Thursday, 17 May 2012

Reflections on the K* summit: beyond K-Star-wars?

By Catherine Fisher

It was only a matter of time before someone made the KStarWars joke at the K* Conference that took place at the end of April in Canada. I’m only sorry it wasn’t me!

However, the K* Conference was notable not for its battles, but for the sense of commonality that emerged among the participants and for the momentum for future action it generated. 

The K* summit aimed to connect practitioners working across the knowledge-policy-practice interfaces to advance K* theory and practice. Its aim was to span the different sectors and contexts and different terms under which this kind of work is undertaken, for example Knowledge Mobilisation (KMb), Knowledge Sharing (KS), Knowledge Transfer and Translation (KTT).  Hence K*:  an umbrella term that attempts to bypass terminology discussions. 

This blog post provides links to some of the great reporting from the event, acknowledges some of the critiques that the event raised and points to the next steps for K*.    
The opening presentation highlighted how K* is about supporting processes of exchange and engagement between knowledge-policy-practice interfaces not the achievement of particular outcomes. It was great to hear this point made by John Lavis, who has something of a guru status in K* in health. Other important points were about learning about context and what that means, not just saying its important!
Another great metaphor courtesy of Charles Dhewa. The importance of multiple knowledges, knowledge hierarchies and the role of K* actors in helping to facilitate interactions between those knowledges was a recurring theme. E.g. see video by Laurens Klerxx talking about multiple knowledges and innovation brokers.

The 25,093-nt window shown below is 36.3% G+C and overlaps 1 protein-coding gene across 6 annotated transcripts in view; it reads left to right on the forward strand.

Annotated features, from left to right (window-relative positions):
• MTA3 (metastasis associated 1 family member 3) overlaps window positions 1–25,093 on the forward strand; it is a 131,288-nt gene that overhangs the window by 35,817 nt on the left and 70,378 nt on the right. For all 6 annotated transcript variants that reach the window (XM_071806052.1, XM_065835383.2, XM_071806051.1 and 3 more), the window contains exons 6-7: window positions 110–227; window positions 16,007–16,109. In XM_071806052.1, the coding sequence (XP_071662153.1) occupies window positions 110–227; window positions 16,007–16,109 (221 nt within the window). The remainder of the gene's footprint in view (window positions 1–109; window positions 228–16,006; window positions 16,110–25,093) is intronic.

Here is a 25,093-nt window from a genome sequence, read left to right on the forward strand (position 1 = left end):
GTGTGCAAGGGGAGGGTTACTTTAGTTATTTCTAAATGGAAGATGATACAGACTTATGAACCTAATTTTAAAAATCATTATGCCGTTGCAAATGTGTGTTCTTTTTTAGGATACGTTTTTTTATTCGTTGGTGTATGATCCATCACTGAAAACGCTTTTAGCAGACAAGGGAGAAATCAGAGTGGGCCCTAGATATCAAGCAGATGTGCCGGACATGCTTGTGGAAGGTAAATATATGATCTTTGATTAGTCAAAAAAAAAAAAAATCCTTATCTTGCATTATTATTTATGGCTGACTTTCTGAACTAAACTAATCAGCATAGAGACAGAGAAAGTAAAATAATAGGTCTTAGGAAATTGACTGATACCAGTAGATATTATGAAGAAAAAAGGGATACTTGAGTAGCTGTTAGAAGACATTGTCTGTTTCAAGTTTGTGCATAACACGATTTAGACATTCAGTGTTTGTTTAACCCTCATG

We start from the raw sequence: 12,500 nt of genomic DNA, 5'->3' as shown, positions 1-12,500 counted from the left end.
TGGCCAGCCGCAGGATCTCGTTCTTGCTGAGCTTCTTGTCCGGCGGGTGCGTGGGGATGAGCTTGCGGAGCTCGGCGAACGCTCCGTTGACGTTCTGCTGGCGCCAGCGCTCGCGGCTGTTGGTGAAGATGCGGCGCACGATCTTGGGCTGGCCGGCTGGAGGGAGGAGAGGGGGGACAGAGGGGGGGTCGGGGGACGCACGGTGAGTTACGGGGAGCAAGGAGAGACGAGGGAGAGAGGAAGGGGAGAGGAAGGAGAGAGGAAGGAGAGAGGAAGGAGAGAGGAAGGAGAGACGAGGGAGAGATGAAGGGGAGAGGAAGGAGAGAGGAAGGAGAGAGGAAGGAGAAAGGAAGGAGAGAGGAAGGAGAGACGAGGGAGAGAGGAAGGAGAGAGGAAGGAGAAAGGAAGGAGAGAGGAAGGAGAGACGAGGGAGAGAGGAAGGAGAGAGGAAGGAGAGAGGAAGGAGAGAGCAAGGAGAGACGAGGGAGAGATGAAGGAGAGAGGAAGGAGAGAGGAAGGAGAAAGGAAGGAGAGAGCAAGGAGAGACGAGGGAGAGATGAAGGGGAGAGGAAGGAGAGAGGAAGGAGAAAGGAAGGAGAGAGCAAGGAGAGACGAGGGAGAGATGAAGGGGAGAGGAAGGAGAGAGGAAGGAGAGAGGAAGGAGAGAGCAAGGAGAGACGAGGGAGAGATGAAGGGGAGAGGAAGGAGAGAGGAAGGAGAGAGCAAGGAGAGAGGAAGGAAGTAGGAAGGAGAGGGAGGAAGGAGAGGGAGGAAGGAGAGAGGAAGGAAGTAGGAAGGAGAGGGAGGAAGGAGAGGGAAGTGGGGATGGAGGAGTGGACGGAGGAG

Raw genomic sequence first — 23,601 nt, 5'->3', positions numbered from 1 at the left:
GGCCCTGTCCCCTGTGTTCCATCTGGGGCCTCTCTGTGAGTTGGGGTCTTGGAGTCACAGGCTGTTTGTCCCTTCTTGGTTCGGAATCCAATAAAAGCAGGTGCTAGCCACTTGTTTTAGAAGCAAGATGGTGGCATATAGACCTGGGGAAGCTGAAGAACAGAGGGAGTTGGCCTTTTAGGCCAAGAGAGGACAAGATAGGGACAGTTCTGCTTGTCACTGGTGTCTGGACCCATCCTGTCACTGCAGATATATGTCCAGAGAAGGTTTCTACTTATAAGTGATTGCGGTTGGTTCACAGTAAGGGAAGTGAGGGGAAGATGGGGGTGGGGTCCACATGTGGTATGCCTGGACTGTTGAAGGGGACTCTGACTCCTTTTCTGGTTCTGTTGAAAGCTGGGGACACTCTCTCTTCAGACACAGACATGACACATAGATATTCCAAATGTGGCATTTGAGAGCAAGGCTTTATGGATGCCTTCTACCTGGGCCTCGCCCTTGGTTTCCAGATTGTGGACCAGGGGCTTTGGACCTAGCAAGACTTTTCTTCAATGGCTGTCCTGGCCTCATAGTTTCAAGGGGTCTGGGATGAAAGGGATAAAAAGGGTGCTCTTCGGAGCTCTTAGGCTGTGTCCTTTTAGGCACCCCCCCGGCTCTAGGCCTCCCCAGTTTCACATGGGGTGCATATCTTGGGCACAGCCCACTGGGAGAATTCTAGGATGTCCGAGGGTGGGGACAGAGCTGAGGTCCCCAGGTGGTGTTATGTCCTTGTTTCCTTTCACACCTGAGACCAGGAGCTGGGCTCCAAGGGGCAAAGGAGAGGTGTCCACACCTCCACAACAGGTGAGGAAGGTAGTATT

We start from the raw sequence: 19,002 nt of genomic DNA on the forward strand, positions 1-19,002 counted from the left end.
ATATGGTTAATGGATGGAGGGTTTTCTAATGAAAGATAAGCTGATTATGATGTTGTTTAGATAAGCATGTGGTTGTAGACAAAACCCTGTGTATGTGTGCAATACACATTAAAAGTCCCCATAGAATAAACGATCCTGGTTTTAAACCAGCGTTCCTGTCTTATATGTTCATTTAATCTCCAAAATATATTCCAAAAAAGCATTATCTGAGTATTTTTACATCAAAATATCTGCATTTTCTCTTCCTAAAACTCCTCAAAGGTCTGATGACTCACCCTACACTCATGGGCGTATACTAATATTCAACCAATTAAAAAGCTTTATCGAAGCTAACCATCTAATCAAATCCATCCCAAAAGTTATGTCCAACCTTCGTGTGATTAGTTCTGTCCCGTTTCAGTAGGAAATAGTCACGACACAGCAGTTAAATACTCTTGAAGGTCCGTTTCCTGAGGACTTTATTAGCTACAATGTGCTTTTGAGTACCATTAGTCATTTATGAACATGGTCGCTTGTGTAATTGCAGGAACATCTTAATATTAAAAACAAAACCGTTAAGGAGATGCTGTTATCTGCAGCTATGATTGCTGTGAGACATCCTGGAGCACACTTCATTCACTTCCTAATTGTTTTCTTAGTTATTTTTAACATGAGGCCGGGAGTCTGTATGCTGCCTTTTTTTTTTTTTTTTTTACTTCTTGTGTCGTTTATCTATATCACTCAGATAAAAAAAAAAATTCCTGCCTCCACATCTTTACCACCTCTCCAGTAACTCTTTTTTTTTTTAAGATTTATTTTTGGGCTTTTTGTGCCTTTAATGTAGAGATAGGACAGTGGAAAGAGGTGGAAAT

As David Phipps explains in this video, participants from Canada, Ghana and Argentina were able to find considerable commonalities in their work with communities. This transnational comparison may be familiar to those of us who work in international development but it was a first for many of the Canadian participants who are doing really interesting work, for example, in government ministries or communities. I think this points to a strength of the K* movement in connecting people that might not otherwise talk.
The conference illustrated the range and scope of K* work. For example, Jacquie Brown, National Implementation Research Network who works helping communities to implement science, has learnt how this piece fits within the broader scope of K*.  For me, this seeing how different kinds of K* roles are played and how they intersect is important.  

In this video, I share some of my reflections at the time: brokering in the Canadian context including an  examples of brokering at the point of research commissioning:  power dynamics in brokering; and the way that informing role of knowledge brokering is getting a “bum rap” compared to more relational knowledge brokering work. I also get distracted by bangs, crashes and the emergence of breakfast!